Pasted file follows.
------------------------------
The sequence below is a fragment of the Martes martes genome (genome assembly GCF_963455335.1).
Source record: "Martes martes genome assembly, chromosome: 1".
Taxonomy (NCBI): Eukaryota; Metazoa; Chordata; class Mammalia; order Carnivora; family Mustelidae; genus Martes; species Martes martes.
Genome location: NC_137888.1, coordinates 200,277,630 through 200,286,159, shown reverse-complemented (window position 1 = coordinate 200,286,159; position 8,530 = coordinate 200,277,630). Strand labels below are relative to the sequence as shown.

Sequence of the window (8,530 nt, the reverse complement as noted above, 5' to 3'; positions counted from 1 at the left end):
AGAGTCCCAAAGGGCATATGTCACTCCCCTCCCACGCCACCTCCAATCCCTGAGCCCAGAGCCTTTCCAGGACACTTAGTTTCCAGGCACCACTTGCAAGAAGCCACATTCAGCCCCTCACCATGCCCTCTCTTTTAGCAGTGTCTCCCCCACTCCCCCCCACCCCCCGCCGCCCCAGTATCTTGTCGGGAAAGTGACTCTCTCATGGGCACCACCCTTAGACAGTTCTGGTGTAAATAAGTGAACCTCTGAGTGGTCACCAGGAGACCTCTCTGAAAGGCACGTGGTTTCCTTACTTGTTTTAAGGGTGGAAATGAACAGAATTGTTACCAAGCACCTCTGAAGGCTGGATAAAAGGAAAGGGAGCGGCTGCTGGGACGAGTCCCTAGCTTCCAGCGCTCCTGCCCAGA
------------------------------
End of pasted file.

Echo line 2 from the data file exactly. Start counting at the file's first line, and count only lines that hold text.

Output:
Source record: "Martes martes genome assembly, chromosome: 1".